If there's any one who comes to the party and ruins the fun, it's the controls. They're far from awful, but unlike a lot of more recent games that are making appearances on the PC as well as consoles, they try to do a lot of things at once and wind up having trouble with them. Wall-based moves are not as simple to pull off as they need to be - often, you'll wind up simply diving the wrong way - and the "quick weapon switch" system is pretty much a joke. This is all a trade-off, however, for being able to flip off walls, pull quick and easy headshots, or spin around automatically in mid-air while diving.
Let's not forget that Ram has access to "The Loco Moves," a set of moves so radical and bone-breakingly awesome that you can only carry a few at a time, and none last forever. From the Golden Gun (four instant-kill bullets) and El Mariachi (guitar cases laden with .50 caliber machine guns - hey there, Mr. Banderas!) to The Angry Wrestler and, dare I say it ...The Sombrero Of Death. All these moves are very easy to get simply by pumping up your Combo Meter high enough. Just figuring out new ways to kill people is half the fun; should you ram them with your car, snipe their head off, smash their face in with your elbow, feed them dynamite, or, heck, all of the above? Ram even dies impressively, via Rewind Tokens that let him instantly step back from where it all went wrong and try again. They're easy enough to get, but it's also easy enough to wind up in a no-win situation, so pick your fights with caution.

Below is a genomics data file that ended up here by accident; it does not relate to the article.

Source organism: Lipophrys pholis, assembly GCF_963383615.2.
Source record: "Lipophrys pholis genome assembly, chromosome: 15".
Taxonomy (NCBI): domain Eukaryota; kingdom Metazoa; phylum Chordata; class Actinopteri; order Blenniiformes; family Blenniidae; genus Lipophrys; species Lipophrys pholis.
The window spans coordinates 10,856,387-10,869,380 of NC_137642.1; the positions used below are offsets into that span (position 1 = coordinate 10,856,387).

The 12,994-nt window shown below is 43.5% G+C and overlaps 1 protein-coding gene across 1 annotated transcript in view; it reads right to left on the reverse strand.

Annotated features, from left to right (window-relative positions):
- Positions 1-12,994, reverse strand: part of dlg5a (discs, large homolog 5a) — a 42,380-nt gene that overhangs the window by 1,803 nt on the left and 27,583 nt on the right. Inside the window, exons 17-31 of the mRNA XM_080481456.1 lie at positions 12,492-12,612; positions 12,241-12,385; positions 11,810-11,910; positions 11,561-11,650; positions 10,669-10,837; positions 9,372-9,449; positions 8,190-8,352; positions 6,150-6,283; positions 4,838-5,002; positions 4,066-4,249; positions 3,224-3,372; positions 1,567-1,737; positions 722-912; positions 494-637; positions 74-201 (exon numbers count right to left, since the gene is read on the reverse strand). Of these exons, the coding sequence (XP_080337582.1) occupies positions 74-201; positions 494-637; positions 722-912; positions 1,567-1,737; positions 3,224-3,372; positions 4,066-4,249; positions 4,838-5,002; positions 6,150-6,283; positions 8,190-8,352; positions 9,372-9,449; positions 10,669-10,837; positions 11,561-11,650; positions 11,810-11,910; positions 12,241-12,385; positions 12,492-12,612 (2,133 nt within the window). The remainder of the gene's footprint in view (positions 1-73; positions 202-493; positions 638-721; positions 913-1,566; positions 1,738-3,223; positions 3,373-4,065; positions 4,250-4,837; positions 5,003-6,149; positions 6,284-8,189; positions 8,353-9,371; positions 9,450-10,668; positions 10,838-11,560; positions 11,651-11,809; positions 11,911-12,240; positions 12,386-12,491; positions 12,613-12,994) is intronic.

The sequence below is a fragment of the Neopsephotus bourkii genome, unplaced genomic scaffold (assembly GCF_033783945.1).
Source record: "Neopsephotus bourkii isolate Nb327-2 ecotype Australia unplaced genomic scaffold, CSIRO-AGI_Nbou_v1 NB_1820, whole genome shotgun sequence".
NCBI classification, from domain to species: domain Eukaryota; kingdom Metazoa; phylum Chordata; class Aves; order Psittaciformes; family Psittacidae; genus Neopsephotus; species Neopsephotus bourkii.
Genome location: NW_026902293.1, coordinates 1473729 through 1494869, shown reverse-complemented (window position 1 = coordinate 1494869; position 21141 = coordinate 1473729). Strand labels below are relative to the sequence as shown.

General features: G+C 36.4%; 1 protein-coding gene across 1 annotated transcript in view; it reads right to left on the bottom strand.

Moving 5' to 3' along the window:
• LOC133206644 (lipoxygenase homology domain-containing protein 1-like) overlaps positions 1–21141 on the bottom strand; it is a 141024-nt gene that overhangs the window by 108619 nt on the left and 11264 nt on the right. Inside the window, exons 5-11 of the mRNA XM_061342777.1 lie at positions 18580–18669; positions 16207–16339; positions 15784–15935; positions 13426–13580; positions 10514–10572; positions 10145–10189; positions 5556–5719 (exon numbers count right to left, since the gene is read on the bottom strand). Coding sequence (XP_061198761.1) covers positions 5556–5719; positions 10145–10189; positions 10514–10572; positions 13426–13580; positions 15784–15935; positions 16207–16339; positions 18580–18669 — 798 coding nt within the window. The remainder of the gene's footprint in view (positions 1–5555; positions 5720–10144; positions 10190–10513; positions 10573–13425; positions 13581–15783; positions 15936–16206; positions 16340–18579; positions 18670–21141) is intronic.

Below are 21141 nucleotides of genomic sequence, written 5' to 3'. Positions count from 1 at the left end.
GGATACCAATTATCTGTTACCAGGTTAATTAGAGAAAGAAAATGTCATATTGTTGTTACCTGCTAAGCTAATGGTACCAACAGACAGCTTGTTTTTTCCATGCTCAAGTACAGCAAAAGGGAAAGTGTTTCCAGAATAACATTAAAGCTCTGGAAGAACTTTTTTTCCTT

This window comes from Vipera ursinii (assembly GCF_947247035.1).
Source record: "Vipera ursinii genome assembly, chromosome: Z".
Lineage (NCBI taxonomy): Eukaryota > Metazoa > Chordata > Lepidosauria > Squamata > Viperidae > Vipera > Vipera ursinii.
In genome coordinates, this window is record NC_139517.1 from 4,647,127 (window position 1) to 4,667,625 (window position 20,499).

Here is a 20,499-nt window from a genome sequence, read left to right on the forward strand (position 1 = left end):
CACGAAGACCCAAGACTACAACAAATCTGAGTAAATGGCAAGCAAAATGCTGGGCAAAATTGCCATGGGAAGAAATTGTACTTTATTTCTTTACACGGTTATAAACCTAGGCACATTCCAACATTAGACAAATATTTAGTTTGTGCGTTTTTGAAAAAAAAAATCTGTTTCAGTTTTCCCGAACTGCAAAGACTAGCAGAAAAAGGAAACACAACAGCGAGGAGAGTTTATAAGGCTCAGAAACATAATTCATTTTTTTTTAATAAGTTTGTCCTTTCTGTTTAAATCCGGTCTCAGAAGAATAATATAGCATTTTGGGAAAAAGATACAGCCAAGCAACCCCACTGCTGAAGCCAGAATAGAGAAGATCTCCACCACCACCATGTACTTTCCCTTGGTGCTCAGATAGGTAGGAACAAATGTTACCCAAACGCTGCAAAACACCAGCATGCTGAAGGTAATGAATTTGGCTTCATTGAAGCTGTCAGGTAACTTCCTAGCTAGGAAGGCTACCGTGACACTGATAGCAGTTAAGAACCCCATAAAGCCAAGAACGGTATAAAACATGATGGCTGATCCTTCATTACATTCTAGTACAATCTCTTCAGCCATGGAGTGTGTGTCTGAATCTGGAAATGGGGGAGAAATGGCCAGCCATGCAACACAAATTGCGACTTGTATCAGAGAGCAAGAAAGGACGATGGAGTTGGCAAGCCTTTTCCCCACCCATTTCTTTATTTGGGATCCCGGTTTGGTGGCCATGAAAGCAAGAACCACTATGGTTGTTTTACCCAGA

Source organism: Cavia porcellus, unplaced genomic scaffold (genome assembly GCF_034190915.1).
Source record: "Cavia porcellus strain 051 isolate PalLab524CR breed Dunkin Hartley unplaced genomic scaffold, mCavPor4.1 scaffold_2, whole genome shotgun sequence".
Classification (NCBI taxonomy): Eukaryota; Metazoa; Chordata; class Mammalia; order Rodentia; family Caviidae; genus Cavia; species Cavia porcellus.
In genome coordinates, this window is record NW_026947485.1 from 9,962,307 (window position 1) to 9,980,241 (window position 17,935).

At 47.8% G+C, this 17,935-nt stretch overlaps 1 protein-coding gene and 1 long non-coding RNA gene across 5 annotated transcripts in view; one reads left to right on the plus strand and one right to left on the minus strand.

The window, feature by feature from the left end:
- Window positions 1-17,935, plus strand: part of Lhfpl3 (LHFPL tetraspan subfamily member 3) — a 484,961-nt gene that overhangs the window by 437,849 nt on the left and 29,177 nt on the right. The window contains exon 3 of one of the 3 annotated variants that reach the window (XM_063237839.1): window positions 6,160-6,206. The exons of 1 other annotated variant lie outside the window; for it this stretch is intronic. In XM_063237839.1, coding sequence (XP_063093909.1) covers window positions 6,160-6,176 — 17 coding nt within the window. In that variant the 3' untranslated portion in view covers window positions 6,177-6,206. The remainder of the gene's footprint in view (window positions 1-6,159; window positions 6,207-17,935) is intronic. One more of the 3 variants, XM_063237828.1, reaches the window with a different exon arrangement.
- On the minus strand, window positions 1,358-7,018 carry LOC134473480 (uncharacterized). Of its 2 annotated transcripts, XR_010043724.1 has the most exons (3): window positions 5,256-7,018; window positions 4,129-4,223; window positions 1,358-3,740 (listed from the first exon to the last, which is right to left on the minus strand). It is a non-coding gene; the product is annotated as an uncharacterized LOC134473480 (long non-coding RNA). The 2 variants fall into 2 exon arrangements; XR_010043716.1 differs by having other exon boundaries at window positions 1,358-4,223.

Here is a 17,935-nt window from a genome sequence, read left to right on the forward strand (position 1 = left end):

Get your luggage together, file a healthy bribe to get your guns through customs, and go bang with the gang. Total Overdose doesn't do much that's new or innovative, but what it does drips with so much style that you can't stay away. I said Mercenaries was the kind of thing Jerry Bruckheimer would produce. If that's the case, then Total Overdose is something out of Robert Rodriguez's studio lots. If you like shooting things and you're sick to death of realism (or GTA, for that matter), come down Mexico way, and get lost in Los Toros. Maybe you'll find that shaker of salt ....